Nor let it be said that this aid is superfluous, forasmuch as nature herself had provided suffi cient means for exciting this sentiment. This is true with respect to those, who are in the full, or in any thing near the full, eujoyment of the gifts of nature. With them I do allow that nothing but a criminal stupefaction can hinder the love of God from being felt. But this is not the case with all, nor with any at all times. Afflictions, sickness, poverty, the maladies and misfortunes of life, will interrupt and damp thís sensation, so far as it depends upon our actual experience of God's bounty. I do not say that the evils of life ought to have this effect : taken in connexion with a future state they certainly ought not; because, when viewed in that relation, aflictions aud calamities become trials, warnings, chastisements; and, when sanctified by their fruits, when made the means of weaning us from the world, bringing us nearer to God, and of purging away that dross and defilement which our souls have contracted, are in truth amongst the first of favours and of blessings : nevertheless, as an apostle himself confesses, they are for a season grievous: they are disheartening, and they are too apt to produce an unfavourable effect upon our gratitude. Wherefore it is upon these occasions most especially, that the aid of God's Spirit may be required to maintain in our souls the love of God.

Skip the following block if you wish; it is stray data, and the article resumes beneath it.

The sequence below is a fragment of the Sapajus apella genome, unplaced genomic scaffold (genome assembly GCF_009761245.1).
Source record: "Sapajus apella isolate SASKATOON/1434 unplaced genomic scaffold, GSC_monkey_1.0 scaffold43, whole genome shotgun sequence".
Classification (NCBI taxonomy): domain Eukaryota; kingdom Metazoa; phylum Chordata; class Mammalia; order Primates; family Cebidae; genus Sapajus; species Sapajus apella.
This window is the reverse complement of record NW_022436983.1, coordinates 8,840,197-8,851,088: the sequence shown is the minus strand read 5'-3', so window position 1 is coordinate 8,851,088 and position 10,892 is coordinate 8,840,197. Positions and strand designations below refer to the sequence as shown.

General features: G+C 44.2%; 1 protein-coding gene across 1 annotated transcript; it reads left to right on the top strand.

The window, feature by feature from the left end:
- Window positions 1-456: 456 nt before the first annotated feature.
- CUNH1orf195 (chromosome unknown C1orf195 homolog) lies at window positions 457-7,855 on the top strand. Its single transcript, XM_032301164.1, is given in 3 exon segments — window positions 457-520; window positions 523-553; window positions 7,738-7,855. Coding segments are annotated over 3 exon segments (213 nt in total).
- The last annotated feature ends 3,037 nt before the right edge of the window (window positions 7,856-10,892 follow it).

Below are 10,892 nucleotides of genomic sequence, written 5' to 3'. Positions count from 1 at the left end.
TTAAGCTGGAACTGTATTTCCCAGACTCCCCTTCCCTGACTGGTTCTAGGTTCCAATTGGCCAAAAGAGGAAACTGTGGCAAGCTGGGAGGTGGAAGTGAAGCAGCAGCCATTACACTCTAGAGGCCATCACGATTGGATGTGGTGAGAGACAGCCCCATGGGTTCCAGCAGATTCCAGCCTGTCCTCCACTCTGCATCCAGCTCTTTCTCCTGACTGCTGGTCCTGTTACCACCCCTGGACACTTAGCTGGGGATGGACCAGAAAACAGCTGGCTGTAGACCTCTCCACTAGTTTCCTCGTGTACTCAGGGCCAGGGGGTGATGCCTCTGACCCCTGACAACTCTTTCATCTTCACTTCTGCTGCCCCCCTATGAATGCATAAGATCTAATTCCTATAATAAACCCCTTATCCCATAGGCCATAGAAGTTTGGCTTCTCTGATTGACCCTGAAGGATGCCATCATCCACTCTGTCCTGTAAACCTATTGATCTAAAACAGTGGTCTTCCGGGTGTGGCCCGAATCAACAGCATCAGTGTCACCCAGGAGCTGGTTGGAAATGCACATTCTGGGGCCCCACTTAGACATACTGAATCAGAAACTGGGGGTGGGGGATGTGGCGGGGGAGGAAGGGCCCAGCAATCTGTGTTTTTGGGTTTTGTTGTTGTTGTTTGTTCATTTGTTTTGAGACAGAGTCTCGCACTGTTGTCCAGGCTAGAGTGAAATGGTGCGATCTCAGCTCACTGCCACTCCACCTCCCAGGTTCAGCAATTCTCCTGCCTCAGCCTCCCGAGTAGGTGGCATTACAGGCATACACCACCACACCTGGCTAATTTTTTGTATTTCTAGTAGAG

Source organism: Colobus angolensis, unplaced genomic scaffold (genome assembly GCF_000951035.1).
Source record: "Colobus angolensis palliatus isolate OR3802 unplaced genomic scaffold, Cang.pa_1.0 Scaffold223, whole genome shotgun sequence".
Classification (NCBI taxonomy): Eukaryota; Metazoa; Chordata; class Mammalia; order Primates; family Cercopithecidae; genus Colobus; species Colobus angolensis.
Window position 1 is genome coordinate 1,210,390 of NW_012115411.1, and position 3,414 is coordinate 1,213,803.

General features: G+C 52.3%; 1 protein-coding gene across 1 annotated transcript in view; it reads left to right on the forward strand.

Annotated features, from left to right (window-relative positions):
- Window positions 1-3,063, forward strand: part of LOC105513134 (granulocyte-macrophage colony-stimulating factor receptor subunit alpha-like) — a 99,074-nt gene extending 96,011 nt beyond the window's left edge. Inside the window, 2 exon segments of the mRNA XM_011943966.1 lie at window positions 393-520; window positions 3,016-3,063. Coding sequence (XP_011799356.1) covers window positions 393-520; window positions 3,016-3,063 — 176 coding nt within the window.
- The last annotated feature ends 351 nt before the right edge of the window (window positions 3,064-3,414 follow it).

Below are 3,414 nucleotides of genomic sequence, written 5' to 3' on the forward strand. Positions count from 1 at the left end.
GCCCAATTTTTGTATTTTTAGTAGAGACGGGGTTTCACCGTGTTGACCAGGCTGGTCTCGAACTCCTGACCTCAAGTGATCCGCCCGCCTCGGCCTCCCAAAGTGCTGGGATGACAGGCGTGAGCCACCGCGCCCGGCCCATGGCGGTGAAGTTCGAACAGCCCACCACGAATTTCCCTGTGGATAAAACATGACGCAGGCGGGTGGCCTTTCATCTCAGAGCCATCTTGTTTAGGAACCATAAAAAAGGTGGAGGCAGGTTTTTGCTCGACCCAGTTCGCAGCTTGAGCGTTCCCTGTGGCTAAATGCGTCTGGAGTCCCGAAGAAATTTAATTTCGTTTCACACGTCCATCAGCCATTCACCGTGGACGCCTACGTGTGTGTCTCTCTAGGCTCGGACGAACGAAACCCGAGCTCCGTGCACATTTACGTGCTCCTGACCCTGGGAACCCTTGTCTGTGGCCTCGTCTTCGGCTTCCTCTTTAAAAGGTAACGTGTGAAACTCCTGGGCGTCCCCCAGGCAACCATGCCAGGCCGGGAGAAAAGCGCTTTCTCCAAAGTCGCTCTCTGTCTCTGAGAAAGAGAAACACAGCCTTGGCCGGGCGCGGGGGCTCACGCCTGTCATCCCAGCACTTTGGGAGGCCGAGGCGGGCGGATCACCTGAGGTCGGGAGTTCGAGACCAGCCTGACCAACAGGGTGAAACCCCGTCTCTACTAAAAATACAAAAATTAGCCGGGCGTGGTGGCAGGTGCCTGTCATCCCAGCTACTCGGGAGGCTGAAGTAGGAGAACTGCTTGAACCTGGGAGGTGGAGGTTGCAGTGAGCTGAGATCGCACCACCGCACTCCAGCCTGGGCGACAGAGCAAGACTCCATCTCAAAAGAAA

Let those therefore, who are conscious to themselves that they have not the love of God within them, as they ought to have it, endeavour to acquire and to increase this holy principle by seriousness of mind, by habitual meditation, by devout reading, devout conversation, devout society.l'hese are all aids and helps towards inducing up. on the mind this most desirable, nay, rather let me call it, this blessed frame and temper, and of fixing us in it: and forasmuch as it is declared in. Scripture to be shed abroad in the heart by the Spirit of God, let us labour in our prayers for this best gift.